Other Strategies For Achieving Social Inclusion Through Recreation

Following the eight requirements will go a long way to ensuring that recreation providers are truly inclusive. Achieving social inclusion through recreation may require some specific strategies that are consistent with ensuring access for people with disabilities.

Address cost barriers. Many people with disabilities will not have the money required for registration costs or participation expenses. There are a few strategies that can help:

Look for program sponsorships from disability or service organizations (such as Rotary Clubs, Knights of Columbus, etc.).

Set up an access fund from general revenue or ear-marked donations (such as from foundations or businesses).

Look to reduce expenses by making use of college students doing a work practicum or a college credit, or other students under summer subsidy programs.

Investigate whether the program can be offered at a reduced rate over the short or long term. Can the money expected from fees be made up from another source?

Make modifications/adaptations to programs. Program modifications or adaptations can be an important strategy in helping to provide access to people with disabilities. Modifications or adaptations can mean many things depending on the needs of the individuals and the nature of the activity. There are a few guidelines that are helpful when using modifications or adaptations:

Involve people (and/or their families in the planning required to determine what modifications or adaptations may be necessary.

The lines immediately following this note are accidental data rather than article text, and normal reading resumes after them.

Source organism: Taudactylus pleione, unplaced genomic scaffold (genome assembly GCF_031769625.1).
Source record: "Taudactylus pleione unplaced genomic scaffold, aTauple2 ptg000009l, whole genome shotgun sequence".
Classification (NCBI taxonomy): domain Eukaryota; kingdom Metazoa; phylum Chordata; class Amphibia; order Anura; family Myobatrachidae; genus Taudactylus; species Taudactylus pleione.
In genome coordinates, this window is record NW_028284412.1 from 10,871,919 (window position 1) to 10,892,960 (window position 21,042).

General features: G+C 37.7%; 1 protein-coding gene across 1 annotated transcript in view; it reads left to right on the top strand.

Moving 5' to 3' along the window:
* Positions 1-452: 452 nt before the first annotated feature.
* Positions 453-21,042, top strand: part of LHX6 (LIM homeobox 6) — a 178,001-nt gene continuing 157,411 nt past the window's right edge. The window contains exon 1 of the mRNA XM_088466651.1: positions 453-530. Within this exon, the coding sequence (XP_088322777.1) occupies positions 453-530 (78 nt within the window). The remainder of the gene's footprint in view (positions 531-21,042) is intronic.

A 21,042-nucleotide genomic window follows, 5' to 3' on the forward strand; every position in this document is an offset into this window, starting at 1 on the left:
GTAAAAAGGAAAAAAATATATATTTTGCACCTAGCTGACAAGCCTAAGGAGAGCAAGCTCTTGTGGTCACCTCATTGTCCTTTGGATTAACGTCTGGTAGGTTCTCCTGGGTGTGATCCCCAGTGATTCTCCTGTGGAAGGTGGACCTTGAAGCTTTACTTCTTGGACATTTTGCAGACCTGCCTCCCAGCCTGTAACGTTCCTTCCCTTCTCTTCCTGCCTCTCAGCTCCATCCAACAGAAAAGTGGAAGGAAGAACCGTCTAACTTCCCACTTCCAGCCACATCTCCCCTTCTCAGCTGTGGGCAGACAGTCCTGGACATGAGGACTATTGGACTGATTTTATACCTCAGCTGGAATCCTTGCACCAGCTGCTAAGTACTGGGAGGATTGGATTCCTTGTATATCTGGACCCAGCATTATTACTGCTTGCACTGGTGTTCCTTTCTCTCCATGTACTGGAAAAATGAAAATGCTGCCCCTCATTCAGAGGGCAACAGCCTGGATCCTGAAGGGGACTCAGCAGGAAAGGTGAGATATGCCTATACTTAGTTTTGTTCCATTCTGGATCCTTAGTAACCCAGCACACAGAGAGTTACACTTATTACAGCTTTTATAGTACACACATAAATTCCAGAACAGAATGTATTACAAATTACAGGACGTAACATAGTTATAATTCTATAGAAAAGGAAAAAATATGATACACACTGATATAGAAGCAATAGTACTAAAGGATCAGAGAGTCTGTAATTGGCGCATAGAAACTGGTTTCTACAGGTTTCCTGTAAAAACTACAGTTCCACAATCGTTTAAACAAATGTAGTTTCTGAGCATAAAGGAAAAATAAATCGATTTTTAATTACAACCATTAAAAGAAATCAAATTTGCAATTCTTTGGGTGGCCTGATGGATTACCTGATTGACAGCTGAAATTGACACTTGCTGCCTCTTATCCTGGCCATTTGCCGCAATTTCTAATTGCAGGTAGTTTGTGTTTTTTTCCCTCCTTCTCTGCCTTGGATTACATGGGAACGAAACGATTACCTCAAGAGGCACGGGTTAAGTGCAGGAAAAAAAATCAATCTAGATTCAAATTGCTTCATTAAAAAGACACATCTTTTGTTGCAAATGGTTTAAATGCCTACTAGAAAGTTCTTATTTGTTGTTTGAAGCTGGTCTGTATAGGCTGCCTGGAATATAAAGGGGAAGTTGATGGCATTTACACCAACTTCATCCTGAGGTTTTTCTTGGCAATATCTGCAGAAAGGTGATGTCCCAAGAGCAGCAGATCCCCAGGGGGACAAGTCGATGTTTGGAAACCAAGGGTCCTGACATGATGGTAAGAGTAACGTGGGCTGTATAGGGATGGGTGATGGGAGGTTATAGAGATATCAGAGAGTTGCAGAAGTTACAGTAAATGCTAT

If your program does not have any experience with modifications or adaptations, find someone who can help if you get stuck.

Look at how rules can be flexible and modified to ensure participation.

Only use modifications or adaptations when necessary and to the extent necessary. Minimal modifications will have little effect on the overall activity or other participants. Moderate modifications usually alter the person’s role in the activity. Extensive modifications may affect the integrity of the activity. (Moving to Inclusion, Active Living Alliance for Canadians with a Disability).

Extensive modifications that change the integrity of the activity may be used if other participants are in agreement.

Be as creative as you can on ways to modify. Use the opportunity to brain-storm with program staff and others on how this could happen.

Modifications or adaptations should be reviewed to determine if they are still relevant or necessary. Sometimes, with modifications, people can learn to participate in the regular way.

Identify other ways for people to participate in programs or activities. Sometimes, roles may need to be created for a person if inclusion is to happen. Even with modifications a person may not be able to participate in an activity (perhaps for safety or other reasons). If so, what other roles might the person do? For example, if a person cannot participate in a team game, can he or she be a time-keeper or assistant manager? When looking at other ways for people to participate keep the following guidelines in mind:

  • Roles must be valued ones such that the person is seen in a positive light by other participants.
  • Roles should be designed to ensure that the person is participating alongside other people as part of the group.

Develop safety protocols. Safety is obviously important for everyone, but it is often used as a reason to keep people with disabilities from participating in regular recreation activities. With proper protocols and procedures, most safety issues can be adequately addressed. When thinking about and developing safety protocols, consider the following questions (adapted from Moving to Inclusion, Active Living Alliance for Canadians with a Disability):